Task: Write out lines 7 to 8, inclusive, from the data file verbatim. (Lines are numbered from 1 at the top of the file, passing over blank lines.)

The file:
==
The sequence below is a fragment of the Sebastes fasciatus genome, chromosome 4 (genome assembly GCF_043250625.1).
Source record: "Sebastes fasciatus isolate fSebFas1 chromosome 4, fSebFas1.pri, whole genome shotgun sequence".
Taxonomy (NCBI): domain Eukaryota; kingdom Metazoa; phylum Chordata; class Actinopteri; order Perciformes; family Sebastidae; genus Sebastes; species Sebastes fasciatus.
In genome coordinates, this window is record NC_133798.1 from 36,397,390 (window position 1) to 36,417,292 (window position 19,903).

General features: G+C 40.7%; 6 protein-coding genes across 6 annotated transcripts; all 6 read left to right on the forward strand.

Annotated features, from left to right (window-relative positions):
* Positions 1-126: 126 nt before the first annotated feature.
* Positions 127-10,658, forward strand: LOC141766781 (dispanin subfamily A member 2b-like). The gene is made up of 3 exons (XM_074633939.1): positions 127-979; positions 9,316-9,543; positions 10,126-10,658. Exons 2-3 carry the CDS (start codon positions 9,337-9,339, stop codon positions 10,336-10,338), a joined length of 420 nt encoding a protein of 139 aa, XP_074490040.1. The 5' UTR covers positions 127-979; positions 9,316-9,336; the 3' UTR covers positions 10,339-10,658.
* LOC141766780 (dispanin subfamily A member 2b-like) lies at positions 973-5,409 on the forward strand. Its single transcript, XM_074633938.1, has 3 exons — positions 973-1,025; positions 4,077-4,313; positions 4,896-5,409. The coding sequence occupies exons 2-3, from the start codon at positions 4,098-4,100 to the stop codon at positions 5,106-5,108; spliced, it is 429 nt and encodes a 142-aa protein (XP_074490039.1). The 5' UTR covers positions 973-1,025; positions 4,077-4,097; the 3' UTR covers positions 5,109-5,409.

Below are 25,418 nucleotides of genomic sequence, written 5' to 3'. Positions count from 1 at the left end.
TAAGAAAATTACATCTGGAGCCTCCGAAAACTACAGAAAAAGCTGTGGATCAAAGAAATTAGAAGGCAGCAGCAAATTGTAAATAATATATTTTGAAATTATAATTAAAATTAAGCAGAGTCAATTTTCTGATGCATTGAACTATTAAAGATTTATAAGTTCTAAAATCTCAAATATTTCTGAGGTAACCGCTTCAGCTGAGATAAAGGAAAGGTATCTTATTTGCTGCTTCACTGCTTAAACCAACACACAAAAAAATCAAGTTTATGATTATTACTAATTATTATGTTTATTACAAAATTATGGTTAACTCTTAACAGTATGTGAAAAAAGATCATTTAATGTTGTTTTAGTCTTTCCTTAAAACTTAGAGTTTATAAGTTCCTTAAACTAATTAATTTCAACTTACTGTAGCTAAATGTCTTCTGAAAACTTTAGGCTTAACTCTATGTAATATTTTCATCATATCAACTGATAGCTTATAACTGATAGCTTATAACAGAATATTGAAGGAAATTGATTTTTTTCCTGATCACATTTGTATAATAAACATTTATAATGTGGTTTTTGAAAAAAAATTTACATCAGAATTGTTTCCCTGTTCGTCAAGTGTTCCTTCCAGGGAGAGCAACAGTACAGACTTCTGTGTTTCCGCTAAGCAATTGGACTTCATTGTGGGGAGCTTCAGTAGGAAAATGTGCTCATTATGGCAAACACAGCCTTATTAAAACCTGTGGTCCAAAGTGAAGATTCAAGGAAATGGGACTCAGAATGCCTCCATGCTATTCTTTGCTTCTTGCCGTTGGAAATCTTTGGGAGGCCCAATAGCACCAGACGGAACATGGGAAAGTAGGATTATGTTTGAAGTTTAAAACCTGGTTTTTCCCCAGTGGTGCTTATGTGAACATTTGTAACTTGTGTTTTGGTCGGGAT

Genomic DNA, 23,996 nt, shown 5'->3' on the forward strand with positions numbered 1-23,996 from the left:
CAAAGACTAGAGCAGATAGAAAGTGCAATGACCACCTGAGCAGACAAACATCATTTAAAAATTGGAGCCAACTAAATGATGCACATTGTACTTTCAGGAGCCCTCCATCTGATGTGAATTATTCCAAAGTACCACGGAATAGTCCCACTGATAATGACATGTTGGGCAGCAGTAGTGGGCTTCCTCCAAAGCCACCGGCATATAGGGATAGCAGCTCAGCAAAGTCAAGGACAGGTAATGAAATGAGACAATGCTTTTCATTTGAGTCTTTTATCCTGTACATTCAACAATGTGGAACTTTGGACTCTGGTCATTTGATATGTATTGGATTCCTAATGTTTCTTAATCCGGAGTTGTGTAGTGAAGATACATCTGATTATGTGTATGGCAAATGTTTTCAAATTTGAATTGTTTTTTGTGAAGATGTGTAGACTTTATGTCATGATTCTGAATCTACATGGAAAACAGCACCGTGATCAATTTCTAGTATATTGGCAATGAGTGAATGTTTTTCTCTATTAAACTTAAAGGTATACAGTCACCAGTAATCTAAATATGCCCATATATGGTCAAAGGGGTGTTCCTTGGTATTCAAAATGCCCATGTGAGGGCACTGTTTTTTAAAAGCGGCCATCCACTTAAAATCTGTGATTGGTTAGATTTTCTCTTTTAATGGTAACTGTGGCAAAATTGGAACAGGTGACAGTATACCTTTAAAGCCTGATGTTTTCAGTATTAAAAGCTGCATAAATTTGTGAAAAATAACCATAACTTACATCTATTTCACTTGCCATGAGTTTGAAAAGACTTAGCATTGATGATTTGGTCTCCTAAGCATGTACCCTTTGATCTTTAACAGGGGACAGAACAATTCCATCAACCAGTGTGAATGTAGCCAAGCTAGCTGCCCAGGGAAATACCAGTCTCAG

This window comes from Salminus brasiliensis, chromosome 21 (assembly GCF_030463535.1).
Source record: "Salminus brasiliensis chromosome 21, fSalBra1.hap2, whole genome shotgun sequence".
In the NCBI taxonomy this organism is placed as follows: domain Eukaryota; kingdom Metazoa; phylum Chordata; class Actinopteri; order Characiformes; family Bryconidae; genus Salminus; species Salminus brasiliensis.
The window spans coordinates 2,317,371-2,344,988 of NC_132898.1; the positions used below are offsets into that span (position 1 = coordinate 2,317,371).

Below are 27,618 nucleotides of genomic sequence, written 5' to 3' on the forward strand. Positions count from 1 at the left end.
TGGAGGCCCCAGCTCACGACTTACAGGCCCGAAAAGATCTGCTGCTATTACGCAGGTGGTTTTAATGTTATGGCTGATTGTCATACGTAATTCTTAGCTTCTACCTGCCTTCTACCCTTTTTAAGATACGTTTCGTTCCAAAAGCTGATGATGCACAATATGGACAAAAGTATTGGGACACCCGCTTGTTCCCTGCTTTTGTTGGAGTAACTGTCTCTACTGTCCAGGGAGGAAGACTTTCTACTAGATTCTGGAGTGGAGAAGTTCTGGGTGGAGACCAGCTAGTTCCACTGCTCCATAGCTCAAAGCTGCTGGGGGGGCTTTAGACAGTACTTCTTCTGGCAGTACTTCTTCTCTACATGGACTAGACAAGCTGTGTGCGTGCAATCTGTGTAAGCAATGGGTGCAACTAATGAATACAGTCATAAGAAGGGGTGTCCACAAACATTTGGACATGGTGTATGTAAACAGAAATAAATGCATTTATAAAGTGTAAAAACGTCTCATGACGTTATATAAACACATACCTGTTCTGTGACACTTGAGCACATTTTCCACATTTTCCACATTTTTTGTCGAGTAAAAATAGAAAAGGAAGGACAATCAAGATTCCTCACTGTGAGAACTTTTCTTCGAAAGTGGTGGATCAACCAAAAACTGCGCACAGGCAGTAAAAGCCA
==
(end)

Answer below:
* Positions 1-126: 126 nt before the first annotated feature.
* Positions 127-10,658, forward strand: LOC141766781 (dispanin subfamily A member 2b-like). The gene is made up of 3 exons (XM_074633939.1): positions 127-979; positions 9,316-9,543; positions 10,126-10,658. Exons 2-3 carry the CDS (start codon positions 9,337-9,339, stop codon positions 10,336-10,338), a joined length of 420 nt encoding a protein of 139 aa, XP_074490040.1. The 5' UTR covers positions 127-979; positions 9,316-9,336; the 3' UTR covers positions 10,339-10,658.